Gay Marriage in 1965 and a German Torah

By Rick Landman on Email

torahgroupI started coming out as a nice Jewish gay boy in 1965 at the age of 13.  It started in April with me asking my Hebrew School teacher if there was a blessing for two men to get married.  That was when we were learning the ritual of breaking a glass at a Jewish wedding; and I was exploring my options.

My Bar Mitzvah was on the last weekend in June of ’65, when I was supposed to donate a Torah that Opa, my mother’s father, brought from Germany to my parent’s synagogue in Queens, NY.  I had the unique experience of being the son of two refugees with a Torah stored in my bedroom closet.

But after the tumult from my Hebrew School teacher, I knew that I would not be staying at my parent’s synagogue when I grew up.  So we drafted a contract stating that the Torah would only be loaned to their synagogue; and that I could take it back on 90 days notice.  You could already see that I would become a lawyer when I grew up.

In 1965 I fantasized that one day there would be a “Gay Synagogue” that would let me marry the man of my dreams; especially if I joined the congregation with my own Torah.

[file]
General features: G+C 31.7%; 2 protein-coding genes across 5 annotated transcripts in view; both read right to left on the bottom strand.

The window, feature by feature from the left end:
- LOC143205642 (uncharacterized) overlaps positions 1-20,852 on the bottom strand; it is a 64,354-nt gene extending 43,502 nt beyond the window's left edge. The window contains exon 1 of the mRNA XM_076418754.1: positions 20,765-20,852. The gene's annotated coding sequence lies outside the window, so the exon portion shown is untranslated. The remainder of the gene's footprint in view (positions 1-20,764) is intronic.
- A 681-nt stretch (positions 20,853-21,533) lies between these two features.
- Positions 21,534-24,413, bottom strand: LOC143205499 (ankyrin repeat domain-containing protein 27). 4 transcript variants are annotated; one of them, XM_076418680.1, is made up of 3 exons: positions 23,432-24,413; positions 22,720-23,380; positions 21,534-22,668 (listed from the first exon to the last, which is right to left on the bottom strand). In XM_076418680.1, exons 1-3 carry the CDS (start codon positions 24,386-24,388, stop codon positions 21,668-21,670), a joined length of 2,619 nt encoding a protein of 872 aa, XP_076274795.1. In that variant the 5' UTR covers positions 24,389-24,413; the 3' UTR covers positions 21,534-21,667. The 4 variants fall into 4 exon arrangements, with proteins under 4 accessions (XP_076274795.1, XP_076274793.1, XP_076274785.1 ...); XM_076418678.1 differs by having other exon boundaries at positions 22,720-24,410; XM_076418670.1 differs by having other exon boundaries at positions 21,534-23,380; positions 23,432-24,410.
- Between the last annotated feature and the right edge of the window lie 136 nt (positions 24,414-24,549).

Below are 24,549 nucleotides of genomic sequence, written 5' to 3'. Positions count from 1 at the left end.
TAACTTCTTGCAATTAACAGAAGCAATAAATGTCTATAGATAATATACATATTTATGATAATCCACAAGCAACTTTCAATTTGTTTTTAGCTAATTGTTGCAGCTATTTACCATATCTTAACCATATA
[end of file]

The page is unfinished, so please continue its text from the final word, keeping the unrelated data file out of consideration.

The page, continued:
Four years later, I went to the University of Buffalo and in 1970 I started the Gay Liberation Front at my school.  By then many people knew I was gay, and I had shared my dream of a Gay Synagogue with my parents.   In 1973 when I was home over Spring Break, my mother saw an article in the newspaper about a “Gay Synagogue” starting in Chelsea, and told me to get dressed to go to services.  So I did.  It was the beginning of Congregation Beth Simchat Torah (CBST) and I have been going to services ever since.   Eventually I gave my parent’s synagogue the 90 days notice, and brought the Torah to CBST, where it remained for years.


In a future installment of this story I will describe how the Torah was returned to Germany, to promote a gay-friendly Liberal Congregation in  the city where my father’s father grew up.  This story will also include why I became a German citizen, my work with various Memorials in Augsburg and Brooklyn, how my dad was both an inmate in Dachau and an American soldier that liberated Dachau and finally why I formed a Jewish group to march in the German American Steuben Parade in NYC.


Photo Legend: L-R: Richard Landman’s grandfather in the 60’s, Landman in 2005 standing next to the Torah, Landman’s Bar Mitzvah photo at age 13

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Rick Landman
Rick Landman, is a gay son of two refugee Holocaust Survivors who is now a dual German American citizen, and marched in a Jewish contingent in the Steuben German-American Parade for 5 years. As an Attorney Emeritus, Adjunct Professor at New York Law School, Urban Planner, Licensed NYC Tour Guide, and longtime resident of Lower Manhattan, he is available to give NYC Walking Tours and Speaking Engagements on German, Jewish, Holocaust-related or LGBT history, and has a Blog on his website at and can be contacted at [email protected]